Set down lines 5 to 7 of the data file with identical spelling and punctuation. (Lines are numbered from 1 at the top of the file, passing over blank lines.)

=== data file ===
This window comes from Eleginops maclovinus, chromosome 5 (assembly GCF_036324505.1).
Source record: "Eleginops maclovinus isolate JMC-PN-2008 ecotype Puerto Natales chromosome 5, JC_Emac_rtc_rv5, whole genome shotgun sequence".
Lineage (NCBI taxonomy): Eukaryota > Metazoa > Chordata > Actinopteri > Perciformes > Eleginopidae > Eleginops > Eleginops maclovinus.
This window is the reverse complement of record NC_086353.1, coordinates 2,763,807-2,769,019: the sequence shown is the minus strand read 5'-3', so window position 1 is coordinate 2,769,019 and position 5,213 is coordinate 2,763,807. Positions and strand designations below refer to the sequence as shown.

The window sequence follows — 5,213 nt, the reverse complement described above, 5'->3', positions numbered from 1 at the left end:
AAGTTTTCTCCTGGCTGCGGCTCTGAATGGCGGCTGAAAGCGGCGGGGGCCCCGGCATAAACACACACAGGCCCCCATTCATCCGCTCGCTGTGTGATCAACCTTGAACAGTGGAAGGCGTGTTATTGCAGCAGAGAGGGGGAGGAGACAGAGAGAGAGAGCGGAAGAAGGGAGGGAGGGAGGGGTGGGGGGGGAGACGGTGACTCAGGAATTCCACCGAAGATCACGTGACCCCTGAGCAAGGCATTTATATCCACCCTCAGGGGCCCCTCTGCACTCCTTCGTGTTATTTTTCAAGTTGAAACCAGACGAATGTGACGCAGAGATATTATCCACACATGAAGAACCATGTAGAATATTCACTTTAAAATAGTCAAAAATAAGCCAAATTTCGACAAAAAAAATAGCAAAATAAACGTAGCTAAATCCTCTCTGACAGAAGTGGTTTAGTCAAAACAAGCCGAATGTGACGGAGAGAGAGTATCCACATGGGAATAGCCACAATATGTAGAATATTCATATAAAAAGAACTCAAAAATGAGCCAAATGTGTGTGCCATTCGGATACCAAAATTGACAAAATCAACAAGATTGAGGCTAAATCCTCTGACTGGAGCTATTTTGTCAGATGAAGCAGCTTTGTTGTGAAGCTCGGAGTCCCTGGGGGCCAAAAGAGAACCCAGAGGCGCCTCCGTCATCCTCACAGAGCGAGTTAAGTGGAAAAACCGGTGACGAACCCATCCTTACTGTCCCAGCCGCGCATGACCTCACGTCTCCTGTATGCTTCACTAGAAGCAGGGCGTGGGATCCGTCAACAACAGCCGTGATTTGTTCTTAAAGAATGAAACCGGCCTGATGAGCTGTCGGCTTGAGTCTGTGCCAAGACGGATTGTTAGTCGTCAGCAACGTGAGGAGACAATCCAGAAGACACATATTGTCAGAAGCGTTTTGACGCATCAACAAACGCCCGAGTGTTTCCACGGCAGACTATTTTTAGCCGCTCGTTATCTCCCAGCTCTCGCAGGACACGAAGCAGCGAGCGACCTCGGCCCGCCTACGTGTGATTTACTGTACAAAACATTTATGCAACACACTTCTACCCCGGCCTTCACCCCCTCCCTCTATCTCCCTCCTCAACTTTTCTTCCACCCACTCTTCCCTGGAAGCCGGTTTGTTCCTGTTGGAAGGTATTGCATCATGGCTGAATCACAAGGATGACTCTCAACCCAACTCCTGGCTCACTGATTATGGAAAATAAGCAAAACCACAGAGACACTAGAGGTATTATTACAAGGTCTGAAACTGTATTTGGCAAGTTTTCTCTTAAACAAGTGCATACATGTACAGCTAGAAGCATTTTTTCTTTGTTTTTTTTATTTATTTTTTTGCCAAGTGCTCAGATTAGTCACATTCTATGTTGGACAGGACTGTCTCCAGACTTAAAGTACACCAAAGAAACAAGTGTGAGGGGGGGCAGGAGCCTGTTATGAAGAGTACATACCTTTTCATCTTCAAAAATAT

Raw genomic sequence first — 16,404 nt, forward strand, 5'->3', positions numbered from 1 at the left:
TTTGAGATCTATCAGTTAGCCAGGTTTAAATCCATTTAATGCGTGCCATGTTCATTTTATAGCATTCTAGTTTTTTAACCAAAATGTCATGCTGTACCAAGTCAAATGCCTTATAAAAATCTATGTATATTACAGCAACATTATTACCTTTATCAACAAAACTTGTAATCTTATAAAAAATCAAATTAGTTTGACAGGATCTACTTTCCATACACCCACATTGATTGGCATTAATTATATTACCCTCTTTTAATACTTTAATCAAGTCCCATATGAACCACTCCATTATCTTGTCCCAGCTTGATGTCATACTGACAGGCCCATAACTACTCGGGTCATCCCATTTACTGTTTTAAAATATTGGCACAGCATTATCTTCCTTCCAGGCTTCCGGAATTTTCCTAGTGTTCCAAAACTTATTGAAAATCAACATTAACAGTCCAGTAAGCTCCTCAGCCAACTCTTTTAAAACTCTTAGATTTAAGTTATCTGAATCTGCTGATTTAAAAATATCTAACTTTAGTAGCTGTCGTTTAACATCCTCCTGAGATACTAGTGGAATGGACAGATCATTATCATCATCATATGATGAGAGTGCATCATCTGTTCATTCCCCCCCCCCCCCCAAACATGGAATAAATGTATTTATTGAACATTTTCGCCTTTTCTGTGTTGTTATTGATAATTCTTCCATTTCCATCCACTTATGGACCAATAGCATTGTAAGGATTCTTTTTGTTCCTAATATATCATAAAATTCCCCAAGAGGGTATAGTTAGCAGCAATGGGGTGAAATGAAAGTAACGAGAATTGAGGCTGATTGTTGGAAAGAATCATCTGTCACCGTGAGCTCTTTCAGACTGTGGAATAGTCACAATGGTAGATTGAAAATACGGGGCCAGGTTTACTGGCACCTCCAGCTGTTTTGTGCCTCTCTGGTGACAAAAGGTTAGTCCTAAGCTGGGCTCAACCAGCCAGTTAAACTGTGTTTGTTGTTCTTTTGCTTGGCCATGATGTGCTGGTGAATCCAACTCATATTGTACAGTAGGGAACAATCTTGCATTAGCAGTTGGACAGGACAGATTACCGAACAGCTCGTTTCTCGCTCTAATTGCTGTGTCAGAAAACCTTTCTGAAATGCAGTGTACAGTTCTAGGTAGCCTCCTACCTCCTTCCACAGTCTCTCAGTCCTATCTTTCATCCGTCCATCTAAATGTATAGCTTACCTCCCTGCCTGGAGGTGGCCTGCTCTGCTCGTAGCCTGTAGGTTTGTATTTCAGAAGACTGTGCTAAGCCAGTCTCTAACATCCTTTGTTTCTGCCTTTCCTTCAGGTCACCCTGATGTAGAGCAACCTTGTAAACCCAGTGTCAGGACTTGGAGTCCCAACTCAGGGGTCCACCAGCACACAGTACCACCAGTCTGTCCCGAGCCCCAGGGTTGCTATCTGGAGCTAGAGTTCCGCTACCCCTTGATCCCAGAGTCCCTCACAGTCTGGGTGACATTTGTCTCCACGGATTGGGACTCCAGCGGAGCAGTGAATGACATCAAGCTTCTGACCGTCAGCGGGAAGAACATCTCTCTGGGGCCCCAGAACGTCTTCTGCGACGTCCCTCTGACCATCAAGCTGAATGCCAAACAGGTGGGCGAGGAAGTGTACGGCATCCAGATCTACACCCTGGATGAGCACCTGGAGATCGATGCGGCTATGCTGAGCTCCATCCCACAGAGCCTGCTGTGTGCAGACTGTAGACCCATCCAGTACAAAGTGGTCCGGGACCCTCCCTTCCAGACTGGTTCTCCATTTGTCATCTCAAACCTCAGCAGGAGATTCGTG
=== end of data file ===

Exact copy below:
The window sequence follows — 5,213 nt, the reverse complement described above, 5'->3', positions numbered from 1 at the left end:
AAGTTTTCTCCTGGCTGCGGCTCTGAATGGCGGCTGAAAGCGGCGGGGGCCCCGGCATAAACACACACAGGCCCCCATTCATCCGCTCGCTGTGTGATCAACCTTGAACAGTGGAAGGCGTGTTATTGCAGCAGAGAGGGGGAGGAGACAGAGAGAGAGAGCGGAAGAAGGGAGGGAGGGAGGGGTGGGGGGGGAGACGGTGACTCAGGAATTCCACCGAAGATCACGTGACCCCTGAGCAAGGCATTTATATCCACCCTCAGGGGCCCCTCTGCACTCCTTCGTGTTATTTTTCAAGTTGAAACCAGACGAATGTGACGCAGAGATATTATCCACACATGAAGAACCATGTAGAATATTCACTTTAAAATAGTCAAAAATAAGCCAAATTTCGACAAAAAAAATAGCAAAATAAACGTAGCTAAATCCTCTCTGACAGAAGTGGTTTAGTCAAAACAAGCCGAATGTGACGGAGAGAGAGTATCCACATGGGAATAGCCACAATATGTAGAATATTCATATAAAAAGAACTCAAAAATGAGCCAAATGTGTGTGCCATTCGGATACCAAAATTGACAAAATCAACAAGATTGAGGCTAAATCCTCTGACTGGAGCTATTTTGTCAGATGAAGCAGCTTTGTTGTGAAGCTCGGAGTCCCTGGGGGCCAAAAGAGAACCCAGAGGCGCCTCCGTCATCCTCACAGAGCGAGTTAAGTGGAAAAACCGGTGACGAACCCATCCTTACTGTCCCAGCCGCGCATGACCTCACGTCTCCTGTATGCTTCACTAGAAGCAGGGCGTGGGATCCGTCAACAACAGCCGTGATTTGTTCTTAAAGAATGAAACCGGCCTGATGAGCTGTCGGCTTGAGTCTGTGCCAAGACGGATTGTTAGTCGTCAGCAACGTGAGGAGACAATCCAGAAGACACATATTGTCAGAAGCGTTTTGACGCATCAACAAACGCCCGAGTGTTTCCACGGCAGACTATTTTTAGCCGCTCGTTATCTCCCAGCTCTCGCAGGACACGAAGCAGCGAGCGACCTCGGCCCGCCTACGTGTGATTTACTGTACAAAACATTTATGCAACACACTTCTACCCCGGCCTTCACCCCCTCCCTCTATCTCCCTCCTCAACTTTTCTTCCACCCACTCTTCCCTGGAAGCCGGTTTGTTCCTGTTGGAAGGTATTGCATCATGGCTGAATCACAAGGATGACTCTCAACCCAACTCCTGGCTCACTGATTATGGAAAATAAGCAAAACCACAGAGACACTAGAGGTATTATTACAAGGTCTGAAACTGTATTTGGCAAGTTTTCTCTTAAACAAGTGCATACATGTACAGCTAGAAGCATTTTTTCTTTGTTTTTTTTATTTATTTTTTTGCCAAGTGCTCAGATTAGTCACATTCTATGTTGGACAGGACTGTCTCCAGACTTAAAGTACACCAAAGAAACAAGTGTGAGGGGGGGCAGGAGCCTGTTATGAAGAGTACATACCTTTTCATCTTCAAAAATAT

Raw genomic sequence first — 16,404 nt, forward strand, 5'->3', positions numbered from 1 at the left: